As most of you know, I love talking with writers and learning about how different people approach and think about the creative process. So when I had the chance to have a conversation with best-selling author, storyteller and Emmy-winning TV writer Cindy Chupack, I thought you might like to hear from her, too.
When Cindy performed in Spark's “Trapped” show, I learned that she was actively sharing essays from her forthcoming book, The Longest Date, at various storytelling series in LA as a way to workshop them (in fact, she used the Spirit of Story site as a guide to finding the best places to read around town!). What a smart, creative way to develop material, I thought. So I encourage you to check out the interview below and glean some of her wisdom!
Cindy Chupack is an author, storyteller and Emmy-winning TV writer whose credits include Modern Family, Sex and the City, and Everybody Loves Raymond. Her first book, The Between Boyfriends Book: A Collection of Cautiously Hopeful Essays was a New York Times bestseller. She followed up with The Longest Date (Viking, 2014), which is a humorous look at the reality of marriage and the trying nature of trying (to conceive, create, adopt or kidnap a baby).
Karin: Tell us about your new book!
Cindy: When I first got married I thought my writing career was over, because all I had ever written about was dating. I was worried there was nothing more to say, because who really cares about married relationships? It took me a while to realize that a wedding was not the end, it was the beginning of a whole new story, a whole other adventure. That's why the book is called The Longest Date. It wasn't that different to write about being married, I realized. You have the same sort of conflicts, you just can't break up.
How is live storytelling different from other kinds of writing you do?
I see first-person storytelling as you connecting with an audience and telling them what happened to you in your own words. Because they're hearing it from you, it feels very different and very intimate. It's more intimate than even writing a first-person essay, because even though that's you and your voice, you're not face to face with the audience, you're not hearing their concern or their laughter or their disapproval. So it's just a different kind of beast. You definitely feel more exposed, but it can also be very gratifying to get the feedback and the community of an audience being with you while you're telling a story.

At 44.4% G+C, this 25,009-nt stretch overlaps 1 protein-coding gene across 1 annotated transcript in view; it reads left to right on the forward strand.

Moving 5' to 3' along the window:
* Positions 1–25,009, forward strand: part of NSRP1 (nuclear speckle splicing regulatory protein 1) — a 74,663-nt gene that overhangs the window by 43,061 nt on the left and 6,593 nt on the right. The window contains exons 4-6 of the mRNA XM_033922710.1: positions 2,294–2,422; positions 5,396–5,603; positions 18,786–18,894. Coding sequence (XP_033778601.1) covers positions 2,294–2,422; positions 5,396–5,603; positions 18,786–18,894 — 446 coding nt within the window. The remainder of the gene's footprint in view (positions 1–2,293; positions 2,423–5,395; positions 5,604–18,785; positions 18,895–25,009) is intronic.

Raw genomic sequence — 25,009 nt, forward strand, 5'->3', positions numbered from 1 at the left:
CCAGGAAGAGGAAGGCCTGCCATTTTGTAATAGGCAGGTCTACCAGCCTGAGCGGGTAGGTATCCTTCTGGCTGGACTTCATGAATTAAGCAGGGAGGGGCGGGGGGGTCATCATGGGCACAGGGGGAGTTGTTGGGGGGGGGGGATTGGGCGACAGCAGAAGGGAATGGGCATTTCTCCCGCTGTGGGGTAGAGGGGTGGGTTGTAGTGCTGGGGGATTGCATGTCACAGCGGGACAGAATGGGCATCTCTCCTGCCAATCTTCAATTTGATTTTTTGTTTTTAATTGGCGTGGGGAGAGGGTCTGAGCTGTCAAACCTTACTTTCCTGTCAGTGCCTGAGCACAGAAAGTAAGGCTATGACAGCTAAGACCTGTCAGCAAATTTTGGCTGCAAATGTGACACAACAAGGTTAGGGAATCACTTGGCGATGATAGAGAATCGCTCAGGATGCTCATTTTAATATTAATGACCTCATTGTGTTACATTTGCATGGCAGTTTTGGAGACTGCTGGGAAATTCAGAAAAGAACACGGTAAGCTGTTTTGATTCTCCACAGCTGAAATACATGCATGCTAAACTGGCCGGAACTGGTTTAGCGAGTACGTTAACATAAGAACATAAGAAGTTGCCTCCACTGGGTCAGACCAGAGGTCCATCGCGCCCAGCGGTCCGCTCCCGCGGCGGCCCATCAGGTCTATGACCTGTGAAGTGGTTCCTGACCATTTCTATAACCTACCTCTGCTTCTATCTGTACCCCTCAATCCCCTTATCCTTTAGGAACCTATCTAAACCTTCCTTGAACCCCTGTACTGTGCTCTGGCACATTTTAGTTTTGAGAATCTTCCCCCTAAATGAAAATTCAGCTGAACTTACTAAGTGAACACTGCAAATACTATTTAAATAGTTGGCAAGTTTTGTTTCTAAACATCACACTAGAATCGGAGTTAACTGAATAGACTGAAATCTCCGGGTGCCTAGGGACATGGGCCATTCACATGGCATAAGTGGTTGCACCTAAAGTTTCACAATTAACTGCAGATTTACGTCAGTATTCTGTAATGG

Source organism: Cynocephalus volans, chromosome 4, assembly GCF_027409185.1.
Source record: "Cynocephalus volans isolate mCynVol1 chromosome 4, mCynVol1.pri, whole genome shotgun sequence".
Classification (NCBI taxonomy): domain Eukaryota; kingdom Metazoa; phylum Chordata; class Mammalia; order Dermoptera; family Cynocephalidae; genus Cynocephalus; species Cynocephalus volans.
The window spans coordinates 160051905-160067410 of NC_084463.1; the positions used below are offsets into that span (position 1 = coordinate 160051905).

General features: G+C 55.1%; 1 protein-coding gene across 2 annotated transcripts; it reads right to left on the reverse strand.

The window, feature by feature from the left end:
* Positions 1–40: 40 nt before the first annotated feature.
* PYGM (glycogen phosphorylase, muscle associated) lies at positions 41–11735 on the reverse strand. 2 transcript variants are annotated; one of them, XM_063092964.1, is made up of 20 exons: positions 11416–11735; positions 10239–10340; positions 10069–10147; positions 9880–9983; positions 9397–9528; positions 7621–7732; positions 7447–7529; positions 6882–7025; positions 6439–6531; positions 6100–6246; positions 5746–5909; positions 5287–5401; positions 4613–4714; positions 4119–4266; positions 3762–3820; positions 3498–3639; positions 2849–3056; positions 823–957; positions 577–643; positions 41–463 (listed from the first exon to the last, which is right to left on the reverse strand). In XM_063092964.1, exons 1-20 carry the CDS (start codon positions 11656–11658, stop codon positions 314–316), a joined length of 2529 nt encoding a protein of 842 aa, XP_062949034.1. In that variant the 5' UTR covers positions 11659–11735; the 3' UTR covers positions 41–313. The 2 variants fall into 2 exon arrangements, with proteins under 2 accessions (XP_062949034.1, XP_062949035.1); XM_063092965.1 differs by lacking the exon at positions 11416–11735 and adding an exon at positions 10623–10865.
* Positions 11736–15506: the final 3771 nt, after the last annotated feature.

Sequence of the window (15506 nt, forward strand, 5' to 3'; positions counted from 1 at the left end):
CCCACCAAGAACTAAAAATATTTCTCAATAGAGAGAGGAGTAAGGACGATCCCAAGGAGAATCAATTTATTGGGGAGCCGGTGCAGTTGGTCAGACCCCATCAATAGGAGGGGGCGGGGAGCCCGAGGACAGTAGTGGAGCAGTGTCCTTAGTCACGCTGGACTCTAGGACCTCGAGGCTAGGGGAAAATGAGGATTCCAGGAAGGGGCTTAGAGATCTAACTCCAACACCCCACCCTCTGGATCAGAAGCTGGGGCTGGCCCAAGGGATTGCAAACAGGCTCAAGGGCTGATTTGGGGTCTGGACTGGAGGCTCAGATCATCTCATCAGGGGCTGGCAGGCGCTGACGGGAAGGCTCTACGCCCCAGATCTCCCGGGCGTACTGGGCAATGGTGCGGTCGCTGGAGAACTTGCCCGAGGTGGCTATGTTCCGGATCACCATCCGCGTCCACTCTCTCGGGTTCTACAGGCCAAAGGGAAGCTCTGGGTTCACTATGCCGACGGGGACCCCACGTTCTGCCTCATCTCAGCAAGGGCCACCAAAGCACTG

It's certainly different from the writing I do for television, because even if I'm drawing from personal experience, it is several times removed once you put it through the filter the character you're writing for. In fictionalizing the story, you're not publicly putting yourself on the line -- you're just using the story, or the experience, or how you felt -- as a starting point. The good news is, then you can rewrite what happened and let an actor do or say what you wish you'd done or said at the time!
What have you learned from work-shopping essays from your book at various storytelling venues around Los Angeles?
I've had people worry that my piece is going to be offensive or seem privileged or seem too harsh, and I can usually sell it with my personality. So I shoot for that now when I write, to get enough of my personality and voice in it that you understand where I'm coming from in the piece, even if I'm not there to sell it myself.
But also I've learned to tighten up jokes and to add more jokes. When you're reading aloud, you sometimes think of something funny off-hand in the pause between lines or in the laughter. I've seen that some pieces are more serious than I realized, and I've learned to be okay with that, to trust that the audience is still with me even when they're not laughing.
And then very basically, when I'm choosing a piece to read from my new book, there are certain pieces I think, “Nah, I don't want to read that one.” And then I think, “Why didn't I want to read that one? Is that one weaker than the others, does it still need some work? How do I make it better so I would want to read it aloud?”
Where do you draw the line when writing about your private life?
I'm pretty open, and it's been an interesting transition to go from writing about dating - which is usually failed relationships or just failed dates - to writing about a couple, which involves my husband also, and what he's open to me saying. I think that might be why there is not as much that's funny or current written about marriage.
There is a kind of closing of ranks once you're a couple that people respect, and I felt like that was a doing a disservice to women and really everybody, because there are still stories, and we still need some help, we still want to commiserate. And I think women (especially storytellers) should be able to talk about marriage in a goodhearted way that makes you (the narrator) equally culpable. It's not about male bashing or husband bashing, it's about laughing at all you go through as part of a couple, and trusting that those experiences and feelings are relatable to other couples.
I've definitely cleared everything I've written with my husband. My biggest dilemma now is just how to talk about what we went through to get a baby, because some day this will all be preserved for our child to read, and I want to make sure I'm writing about things I am comfortable with her knowing.
How do you approach writing a new piece?
One big thing, I guess, is that I always keep the audience in mind. I try to remember... even when I'm writing my book... I try to imagine I'm almost writing an email to a friend or something. I just really try to be myself, and be funny but honest. I think sometimes you forget the audience when you're writing and then you get lost, so I try to think of the audience as a friend, and I try to remember the story I'm telling is for an audience, not just for me.